An important aspect of reporting ROI is to put data in perspective for everyone involve. It’s indicative that social media ROI requires mapping the right data to the right role because different data sets mean different ways of measuring, segmenting and analyzing.
The Increasingly Social Search: Social Media Data
Although search engines such as Google, Bing and Yahoo have provided tremendous insights into customer behavior, the rise of actionable social media data is adding fuel to the explosive growth of digital information.
Now that Search engines are integrating social signals into their algorithms, social is going to play an important role to increase efficiency in targeting.
Facebook, LinkedIn and Twitter can help generate even more granular, multifaceted customer segmentation from profiles, posts, click histories, and usage logs by identifying influencers and leaders within social groups, as well as their followers and outliers.
Not only can Social media distribute marketing messages out faster, they allow companies to gain deeper insight into customer behavior in much more detailed than it has ever been.
In addition, social media enters into early majority phase of adoption according to a recent survey by Regus, more firms are using social media to engage with existing customers than a year ago, with the following highlights:
50% of businesses in the U.S. use websites such as Twitter to engage, connect with and inform existing customers
In the U.S., 55% of firms encourage their employees to join social networks such as Linkedin and Xing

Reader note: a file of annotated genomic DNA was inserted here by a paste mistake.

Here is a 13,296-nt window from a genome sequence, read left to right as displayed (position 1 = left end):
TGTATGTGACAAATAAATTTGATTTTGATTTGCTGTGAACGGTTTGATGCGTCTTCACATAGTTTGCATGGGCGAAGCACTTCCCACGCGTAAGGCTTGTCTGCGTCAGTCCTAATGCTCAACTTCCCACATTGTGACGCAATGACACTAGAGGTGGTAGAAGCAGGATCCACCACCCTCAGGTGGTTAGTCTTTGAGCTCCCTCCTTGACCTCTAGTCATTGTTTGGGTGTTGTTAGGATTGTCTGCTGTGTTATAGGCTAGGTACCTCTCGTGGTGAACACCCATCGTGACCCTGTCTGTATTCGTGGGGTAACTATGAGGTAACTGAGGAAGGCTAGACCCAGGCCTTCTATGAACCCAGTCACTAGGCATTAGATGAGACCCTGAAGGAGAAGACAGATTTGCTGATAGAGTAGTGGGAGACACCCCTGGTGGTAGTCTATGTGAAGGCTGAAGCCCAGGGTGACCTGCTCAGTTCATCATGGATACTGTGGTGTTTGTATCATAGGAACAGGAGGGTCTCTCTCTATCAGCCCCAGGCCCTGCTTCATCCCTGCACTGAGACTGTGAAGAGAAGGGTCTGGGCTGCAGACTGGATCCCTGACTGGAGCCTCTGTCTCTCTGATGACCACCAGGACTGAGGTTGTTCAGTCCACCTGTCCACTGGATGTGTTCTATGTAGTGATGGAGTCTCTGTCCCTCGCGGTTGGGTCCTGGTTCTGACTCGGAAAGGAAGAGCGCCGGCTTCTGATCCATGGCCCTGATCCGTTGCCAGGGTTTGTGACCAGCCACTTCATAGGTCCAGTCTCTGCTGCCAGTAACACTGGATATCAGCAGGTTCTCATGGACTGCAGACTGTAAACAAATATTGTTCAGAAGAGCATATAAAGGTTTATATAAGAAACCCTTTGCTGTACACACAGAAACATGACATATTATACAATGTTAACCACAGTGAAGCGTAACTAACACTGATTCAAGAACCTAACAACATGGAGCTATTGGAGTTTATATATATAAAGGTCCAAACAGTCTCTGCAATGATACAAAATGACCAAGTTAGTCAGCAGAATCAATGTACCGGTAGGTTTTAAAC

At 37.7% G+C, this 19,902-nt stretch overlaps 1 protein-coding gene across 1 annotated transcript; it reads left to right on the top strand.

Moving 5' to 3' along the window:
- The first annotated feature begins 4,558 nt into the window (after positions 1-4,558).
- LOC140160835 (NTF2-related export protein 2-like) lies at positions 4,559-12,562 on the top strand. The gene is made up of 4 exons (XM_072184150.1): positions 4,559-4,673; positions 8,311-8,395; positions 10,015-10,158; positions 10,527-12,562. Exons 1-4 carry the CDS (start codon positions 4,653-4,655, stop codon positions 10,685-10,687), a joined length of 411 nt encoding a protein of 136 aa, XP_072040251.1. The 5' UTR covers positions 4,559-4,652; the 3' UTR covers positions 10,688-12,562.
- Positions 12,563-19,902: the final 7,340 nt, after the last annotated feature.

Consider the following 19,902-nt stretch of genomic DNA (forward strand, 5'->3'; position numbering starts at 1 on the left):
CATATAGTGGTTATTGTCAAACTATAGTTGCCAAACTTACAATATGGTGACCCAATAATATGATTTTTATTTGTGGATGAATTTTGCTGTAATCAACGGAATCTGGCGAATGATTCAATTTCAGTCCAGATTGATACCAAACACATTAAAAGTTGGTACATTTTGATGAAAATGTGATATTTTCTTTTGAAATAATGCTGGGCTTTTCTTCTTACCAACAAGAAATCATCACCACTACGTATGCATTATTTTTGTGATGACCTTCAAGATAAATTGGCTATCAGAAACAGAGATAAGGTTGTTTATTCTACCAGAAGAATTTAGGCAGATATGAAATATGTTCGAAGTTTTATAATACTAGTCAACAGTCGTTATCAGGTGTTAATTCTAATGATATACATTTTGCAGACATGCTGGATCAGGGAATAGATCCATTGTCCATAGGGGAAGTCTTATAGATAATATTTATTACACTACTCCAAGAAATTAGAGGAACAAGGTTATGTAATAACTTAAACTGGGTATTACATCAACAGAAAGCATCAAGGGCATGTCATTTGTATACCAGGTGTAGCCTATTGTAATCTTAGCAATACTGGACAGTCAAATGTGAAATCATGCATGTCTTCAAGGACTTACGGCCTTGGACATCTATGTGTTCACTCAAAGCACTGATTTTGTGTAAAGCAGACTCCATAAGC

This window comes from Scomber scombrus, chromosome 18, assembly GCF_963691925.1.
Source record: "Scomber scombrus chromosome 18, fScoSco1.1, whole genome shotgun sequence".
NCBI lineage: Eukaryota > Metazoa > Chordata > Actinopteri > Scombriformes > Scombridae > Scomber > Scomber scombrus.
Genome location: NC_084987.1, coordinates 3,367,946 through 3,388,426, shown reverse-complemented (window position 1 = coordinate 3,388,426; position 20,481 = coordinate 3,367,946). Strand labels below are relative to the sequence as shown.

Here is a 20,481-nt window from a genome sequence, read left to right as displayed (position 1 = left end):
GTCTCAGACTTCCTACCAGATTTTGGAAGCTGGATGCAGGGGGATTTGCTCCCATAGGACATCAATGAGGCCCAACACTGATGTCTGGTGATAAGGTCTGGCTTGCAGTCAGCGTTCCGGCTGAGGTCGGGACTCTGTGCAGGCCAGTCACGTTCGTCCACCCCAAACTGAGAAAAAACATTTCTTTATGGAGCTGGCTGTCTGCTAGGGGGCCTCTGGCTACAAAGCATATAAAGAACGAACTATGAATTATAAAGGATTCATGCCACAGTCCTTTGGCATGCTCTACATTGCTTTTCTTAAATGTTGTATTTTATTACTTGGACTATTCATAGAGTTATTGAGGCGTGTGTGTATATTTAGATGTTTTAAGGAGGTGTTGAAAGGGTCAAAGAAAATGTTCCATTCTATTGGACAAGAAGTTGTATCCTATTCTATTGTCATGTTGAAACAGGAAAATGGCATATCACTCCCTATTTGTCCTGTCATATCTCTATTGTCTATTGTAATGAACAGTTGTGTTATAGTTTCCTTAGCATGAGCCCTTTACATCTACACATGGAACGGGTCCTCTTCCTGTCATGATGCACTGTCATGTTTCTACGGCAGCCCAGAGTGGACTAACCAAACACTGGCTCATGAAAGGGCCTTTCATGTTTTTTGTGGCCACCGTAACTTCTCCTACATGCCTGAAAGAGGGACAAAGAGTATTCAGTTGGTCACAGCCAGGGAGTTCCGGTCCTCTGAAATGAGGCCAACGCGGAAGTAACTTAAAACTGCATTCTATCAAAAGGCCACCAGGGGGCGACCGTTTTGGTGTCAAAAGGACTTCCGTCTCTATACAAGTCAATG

38% of U.S. companies dedicate up to 20 percent of their marketing budget to business social networking activity
Globally, the survey reported a seven percent increase in the proportion of businesses successfully recruiting new customers through social networks such as Facebook
Geolocation: Adding Space and Time to Data
Local data is one of the most valuable forms of data because it can put local business in touch with potential customers while they’re in the vicinity of the business.
Do you wonder why all of a sudden people are “checking in” on Foursquare, Yelp, Facebook and Twitter?
According to IBM Engineer Jeff Jonas, “With roughly 600 billion data transactions from cellular phones on a daily basis, adding space and time to traditional data objects can help predict where someone will be on a given day and time with up to 87 percent accuracy, for example. Adding space-time works because, oddly enough, of physics.”
The bottom line is that it is about giving youself the highest chance of marketing success by targeting customers that fit your business model.